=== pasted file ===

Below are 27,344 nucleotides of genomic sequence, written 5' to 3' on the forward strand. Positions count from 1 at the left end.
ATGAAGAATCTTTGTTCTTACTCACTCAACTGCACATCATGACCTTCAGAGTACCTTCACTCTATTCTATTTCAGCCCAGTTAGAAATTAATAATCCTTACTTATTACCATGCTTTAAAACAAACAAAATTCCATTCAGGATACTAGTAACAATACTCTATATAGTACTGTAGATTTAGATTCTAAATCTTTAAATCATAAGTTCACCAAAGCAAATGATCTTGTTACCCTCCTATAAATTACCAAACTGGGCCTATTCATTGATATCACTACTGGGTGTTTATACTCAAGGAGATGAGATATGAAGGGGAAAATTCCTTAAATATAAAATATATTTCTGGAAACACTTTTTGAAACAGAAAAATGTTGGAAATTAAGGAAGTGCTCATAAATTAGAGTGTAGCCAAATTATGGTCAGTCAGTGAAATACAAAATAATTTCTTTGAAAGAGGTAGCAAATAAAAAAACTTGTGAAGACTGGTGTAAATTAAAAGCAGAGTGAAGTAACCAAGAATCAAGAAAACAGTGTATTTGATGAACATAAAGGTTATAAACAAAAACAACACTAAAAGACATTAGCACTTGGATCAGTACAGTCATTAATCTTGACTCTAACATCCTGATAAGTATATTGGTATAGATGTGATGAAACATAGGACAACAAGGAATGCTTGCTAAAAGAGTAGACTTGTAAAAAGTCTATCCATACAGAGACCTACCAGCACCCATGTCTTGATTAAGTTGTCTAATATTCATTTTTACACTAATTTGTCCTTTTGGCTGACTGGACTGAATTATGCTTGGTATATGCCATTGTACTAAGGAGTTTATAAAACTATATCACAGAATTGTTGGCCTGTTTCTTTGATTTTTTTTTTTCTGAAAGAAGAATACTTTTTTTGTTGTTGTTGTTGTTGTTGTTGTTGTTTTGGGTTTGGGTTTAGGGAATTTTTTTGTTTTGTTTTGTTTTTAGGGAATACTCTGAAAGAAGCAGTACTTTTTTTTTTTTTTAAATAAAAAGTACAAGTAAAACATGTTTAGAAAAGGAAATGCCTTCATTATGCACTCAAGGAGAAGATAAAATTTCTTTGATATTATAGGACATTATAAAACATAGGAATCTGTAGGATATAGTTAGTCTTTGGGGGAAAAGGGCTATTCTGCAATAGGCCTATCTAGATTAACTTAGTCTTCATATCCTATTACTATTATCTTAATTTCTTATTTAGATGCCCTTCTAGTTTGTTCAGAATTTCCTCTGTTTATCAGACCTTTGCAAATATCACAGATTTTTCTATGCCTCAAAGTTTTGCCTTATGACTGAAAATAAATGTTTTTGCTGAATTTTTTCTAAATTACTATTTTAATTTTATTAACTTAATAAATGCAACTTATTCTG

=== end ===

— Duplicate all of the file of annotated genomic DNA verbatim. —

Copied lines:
Below are 27,344 nucleotides of genomic sequence, written 5' to 3' on the forward strand. Positions count from 1 at the left end.
ATGAAGAATCTTTGTTCTTACTCACTCAACTGCACATCATGACCTTCAGAGTACCTTCACTCTATTCTATTTCAGCCCAGTTAGAAATTAATAATCCTTACTTATTACCATGCTTTAAAACAAACAAAATTCCATTCAGGATACTAGTAACAATACTCTATATAGTACTGTAGATTTAGATTCTAAATCTTTAAATCATAAGTTCACCAAAGCAAATGATCTTGTTACCCTCCTATAAATTACCAAACTGGGCCTATTCATTGATATCACTACTGGGTGTTTATACTCAAGGAGATGAGATATGAAGGGGAAAATTCCTTAAATATAAAATATATTTCTGGAAACACTTTTTGAAACAGAAAAATGTTGGAAATTAAGGAAGTGCTCATAAATTAGAGTGTAGCCAAATTATGGTCAGTCAGTGAAATACAAAATAATTTCTTTGAAAGAGGTAGCAAATAAAAAAACTTGTGAAGACTGGTGTAAATTAAAAGCAGAGTGAAGTAACCAAGAATCAAGAAAACAGTGTATTTGATGAACATAAAGGTTATAAACAAAAACAACACTAAAAGACATTAGCACTTGGATCAGTACAGTCATTAATCTTGACTCTAACATCCTGATAAGTATATTGGTATAGATGTGATGAAACATAGGACAACAAGGAATGCTTGCTAAAAGAGTAGACTTGTAAAAAGTCTATCCATACAGAGACCTACCAGCACCCATGTCTTGATTAAGTTGTCTAATATTCATTTTTACACTAATTTGTCCTTTTGGCTGACTGGACTGAATTATGCTTGGTATATGCCATTGTACTAAGGAGTTTATAAAACTATATCACAGAATTGTTGGCCTGTTTCTTTGATTTTTTTTTTTCTGAAAGAAGAATACTTTTTTTGTTGTTGTTGTTGTTGTTGTTGTTGTTTTGGGTTTGGGTTTAGGGAATTTTTTTGTTTTGTTTTGTTTTTAGGGAATACTCTGAAAGAAGCAGTACTTTTTTTTTTTTTTAAATAAAAAGTACAAGTAAAACATGTTTAGAAAAGGAAATGCCTTCATTATGCACTCAAGGAGAAGATAAAATTTCTTTGATATTATAGGACATTATAAAACATAGGAATCTGTAGGATATAGTTAGTCTTTGGGGGAAAAGGGCTATTCTGCAATAGGCCTATCTAGATTAACTTAGTCTTCATATCCTATTACTATTATCTTAATTTCTTATTTAGATGCCCTTCTAGTTTGTTCAGAATTTCCTCTGTTTATCAGACCTTTGCAAATATCACAGATTTTTCTATGCCTCAAAGTTTTGCCTTATGACTGAAAATAAATGTTTTTGCTGAATTTTTTCTAAATTACTATTTTAATTTTATTAACTTAATAAATGCAACTTATTCTG